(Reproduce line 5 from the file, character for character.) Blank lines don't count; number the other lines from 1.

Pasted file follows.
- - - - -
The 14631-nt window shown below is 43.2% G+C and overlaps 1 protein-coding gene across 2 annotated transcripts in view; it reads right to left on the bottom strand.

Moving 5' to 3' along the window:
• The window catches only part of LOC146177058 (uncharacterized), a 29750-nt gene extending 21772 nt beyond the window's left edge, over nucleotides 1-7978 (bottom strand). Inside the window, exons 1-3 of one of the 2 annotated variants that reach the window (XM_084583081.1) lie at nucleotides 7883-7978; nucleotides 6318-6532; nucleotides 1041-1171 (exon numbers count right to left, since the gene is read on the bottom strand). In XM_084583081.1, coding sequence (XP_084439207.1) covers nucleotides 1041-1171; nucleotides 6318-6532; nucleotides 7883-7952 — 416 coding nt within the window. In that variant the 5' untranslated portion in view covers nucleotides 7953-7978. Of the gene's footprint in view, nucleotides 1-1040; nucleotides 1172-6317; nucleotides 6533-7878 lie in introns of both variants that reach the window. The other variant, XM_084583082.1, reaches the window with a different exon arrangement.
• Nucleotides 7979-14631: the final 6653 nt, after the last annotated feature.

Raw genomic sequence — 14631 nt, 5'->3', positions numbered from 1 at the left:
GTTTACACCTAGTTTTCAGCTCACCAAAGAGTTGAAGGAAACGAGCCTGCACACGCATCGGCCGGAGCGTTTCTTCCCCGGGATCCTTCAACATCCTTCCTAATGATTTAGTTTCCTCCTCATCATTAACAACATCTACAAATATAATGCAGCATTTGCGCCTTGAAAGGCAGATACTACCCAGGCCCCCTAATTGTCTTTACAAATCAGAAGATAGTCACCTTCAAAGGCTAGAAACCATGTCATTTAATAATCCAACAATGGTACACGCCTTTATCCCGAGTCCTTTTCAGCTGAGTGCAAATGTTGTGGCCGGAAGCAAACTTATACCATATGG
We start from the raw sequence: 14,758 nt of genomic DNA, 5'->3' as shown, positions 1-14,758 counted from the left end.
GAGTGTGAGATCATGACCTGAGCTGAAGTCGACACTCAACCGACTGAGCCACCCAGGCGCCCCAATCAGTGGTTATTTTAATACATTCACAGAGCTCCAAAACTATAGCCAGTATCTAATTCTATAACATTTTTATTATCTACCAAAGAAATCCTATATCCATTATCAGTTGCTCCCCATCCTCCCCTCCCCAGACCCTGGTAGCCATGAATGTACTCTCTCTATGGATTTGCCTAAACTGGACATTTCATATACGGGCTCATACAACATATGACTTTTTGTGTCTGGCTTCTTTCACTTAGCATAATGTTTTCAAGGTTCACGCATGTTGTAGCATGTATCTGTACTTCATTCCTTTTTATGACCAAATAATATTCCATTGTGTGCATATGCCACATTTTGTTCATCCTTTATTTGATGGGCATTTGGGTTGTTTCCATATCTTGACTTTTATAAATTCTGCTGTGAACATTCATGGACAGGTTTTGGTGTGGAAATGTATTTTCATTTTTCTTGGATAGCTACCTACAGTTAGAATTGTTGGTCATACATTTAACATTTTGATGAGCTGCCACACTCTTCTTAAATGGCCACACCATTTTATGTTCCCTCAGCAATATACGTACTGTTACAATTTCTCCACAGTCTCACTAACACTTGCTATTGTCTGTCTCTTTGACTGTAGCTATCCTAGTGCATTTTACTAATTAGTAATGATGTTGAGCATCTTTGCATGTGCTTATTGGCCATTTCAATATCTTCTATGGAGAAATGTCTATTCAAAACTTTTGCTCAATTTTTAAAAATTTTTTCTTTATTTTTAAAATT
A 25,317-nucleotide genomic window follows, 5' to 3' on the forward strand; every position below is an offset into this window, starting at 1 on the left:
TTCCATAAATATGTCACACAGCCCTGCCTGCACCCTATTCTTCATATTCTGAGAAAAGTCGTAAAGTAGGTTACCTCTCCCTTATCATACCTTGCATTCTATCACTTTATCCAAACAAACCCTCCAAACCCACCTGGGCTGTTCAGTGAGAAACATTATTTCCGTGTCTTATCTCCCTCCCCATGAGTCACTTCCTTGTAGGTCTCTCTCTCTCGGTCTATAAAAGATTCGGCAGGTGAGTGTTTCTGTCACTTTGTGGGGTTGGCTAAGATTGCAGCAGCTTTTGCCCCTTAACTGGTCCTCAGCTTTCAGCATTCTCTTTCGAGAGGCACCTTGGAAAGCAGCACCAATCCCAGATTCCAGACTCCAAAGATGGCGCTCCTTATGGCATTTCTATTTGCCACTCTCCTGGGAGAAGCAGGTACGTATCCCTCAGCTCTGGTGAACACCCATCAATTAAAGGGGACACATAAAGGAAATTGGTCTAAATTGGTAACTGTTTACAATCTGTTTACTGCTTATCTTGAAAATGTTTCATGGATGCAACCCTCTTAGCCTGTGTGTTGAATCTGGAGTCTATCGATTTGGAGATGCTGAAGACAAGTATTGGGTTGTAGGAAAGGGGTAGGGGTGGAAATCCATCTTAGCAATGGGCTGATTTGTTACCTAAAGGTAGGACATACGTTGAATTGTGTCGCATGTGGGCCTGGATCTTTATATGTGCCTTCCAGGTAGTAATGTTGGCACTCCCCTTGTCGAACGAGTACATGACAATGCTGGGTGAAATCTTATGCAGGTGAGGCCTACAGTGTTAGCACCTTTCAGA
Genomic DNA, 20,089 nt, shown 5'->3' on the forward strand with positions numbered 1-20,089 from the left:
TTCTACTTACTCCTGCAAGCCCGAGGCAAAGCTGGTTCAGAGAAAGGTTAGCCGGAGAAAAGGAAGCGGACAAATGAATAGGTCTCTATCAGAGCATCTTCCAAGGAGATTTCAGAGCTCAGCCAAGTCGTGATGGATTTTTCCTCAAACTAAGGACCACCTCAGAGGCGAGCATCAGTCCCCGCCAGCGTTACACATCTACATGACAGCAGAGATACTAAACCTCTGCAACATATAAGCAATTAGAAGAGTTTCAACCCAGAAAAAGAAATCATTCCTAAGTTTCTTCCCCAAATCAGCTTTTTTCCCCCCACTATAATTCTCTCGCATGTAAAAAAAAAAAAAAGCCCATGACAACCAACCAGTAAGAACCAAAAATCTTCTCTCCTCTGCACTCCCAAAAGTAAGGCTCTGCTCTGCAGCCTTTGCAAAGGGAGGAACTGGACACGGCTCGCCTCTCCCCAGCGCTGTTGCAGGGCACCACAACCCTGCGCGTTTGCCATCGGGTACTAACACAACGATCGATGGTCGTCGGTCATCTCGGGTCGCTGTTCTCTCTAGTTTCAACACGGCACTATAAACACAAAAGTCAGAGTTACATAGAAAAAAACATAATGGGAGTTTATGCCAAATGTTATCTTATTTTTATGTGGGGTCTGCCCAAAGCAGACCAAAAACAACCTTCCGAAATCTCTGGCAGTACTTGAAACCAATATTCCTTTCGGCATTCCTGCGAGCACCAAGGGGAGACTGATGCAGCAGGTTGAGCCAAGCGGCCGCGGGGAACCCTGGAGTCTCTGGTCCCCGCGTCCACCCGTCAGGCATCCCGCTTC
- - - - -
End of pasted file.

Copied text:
Raw genomic sequence — 14631 nt, 5'->3', positions numbered from 1 at the left: